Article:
At a rally in Columbus, Ohio on Thursday, Donald Trump laid out his most detailed plan yet on how he will deal with the student loan debt crisis. The total student loan debt has topped $1.3 trillion and is the second largest source of debt in the United States after home mortgages.

During a speech given to high school and college students, Trump proposed a single payment plan which will be capped at 12.5% of the borrower’s income. Trump also indicated that any outstanding debt would be forgiven after 15 years of repayments. This is similar to the current Income-Driven Repayment plans offered by the Federal government, but it is a modified version that appears more aggressive in terms of repayment.

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“We would cap repayment for an affordable portion of the borrower’s income, 12.5 percent, we’d cap it. That gives you a lot to play with and a lot to do,” Trump said on Thursday. “And if borrowers work hard and make their full payments for 15 years, we’ll let them get on with their lives. They just go ahead and they get on with their lives.”

Trump pointed out that government employees currently have a similar plan available to them and that every American deserves that same opportunity to get out of debt and begin saving for their family.

Trump’s plan is more generous than any existing income-based repayment plan. Currently, the earliest you can have debt forgiven under an income-based repayment plan is 20 years. Trump did not give any details on how much his plan would cost but said he would pay for it by lowering federal spending.

While providing forgiveness earlier, the plan demands more income each month, so it can be seen as a compromise by some. On top of that, it is a far cry away from the rumored transition to a fully private student lending industry.

“They are way off on their numbers,” said Jason Delisle, a resident fellow at the American Enterprise Institute. “If you were going to give loan forgiveness in 15 years, you’re going to forgive a lot more debt than you’re going to make up for in the form of the higher payments they’re proposing, by a lot. I don’t even need to run the numbers. It’s so obvious.”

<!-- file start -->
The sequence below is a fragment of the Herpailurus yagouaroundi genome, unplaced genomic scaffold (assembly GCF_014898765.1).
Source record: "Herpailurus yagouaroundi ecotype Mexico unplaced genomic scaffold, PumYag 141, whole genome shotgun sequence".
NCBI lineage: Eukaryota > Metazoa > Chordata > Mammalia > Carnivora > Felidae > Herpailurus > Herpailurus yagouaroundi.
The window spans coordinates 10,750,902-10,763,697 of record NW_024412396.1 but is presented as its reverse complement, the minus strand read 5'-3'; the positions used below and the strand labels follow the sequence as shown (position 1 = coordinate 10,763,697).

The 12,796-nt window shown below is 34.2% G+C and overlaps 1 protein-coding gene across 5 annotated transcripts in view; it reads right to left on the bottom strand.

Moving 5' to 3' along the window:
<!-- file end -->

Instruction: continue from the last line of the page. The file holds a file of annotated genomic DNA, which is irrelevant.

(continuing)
Trump also talked about the high cost of college tuition, which he blamed on large college administrations. He claimed that if elected, he would reduce regulations which would lead to smaller school administrations and cheaper tuition rates. Trump also revisited his idea of incentivizing colleges to keep their costs low by threatening to remove their tax-exempt status on large endowments.

"If colleges refuse to take this responsibility seriously, they will be held accountable, including by reconsidering whether those with huge endowments deserve to keep those endowments tax exempt. We have a lot of power over the colleges. And they're not doing the job of cost cutting." His plan will also withhold federal funds to colleges that don’t lower tuition.

Hillary Clinton has endorsed income-based repayment plans and has said that if elected she would simplify the current repayment plans. The backbone of her education plan is to make college tuition-free for families earning less than $125,000. Another stipulation from her involves implementing a federal program for refinancing and consolidation, something only offered through private banks and lenders.

As Trump unveiled his plan to deal with college debt, his campaign continues to deal with allegations of sexual misconduct, allegations that he continues to deny. His support from some fellow Republicans continues to decline but his newest proposal could offer a bridge to millennial voters who are on the fence.

©2016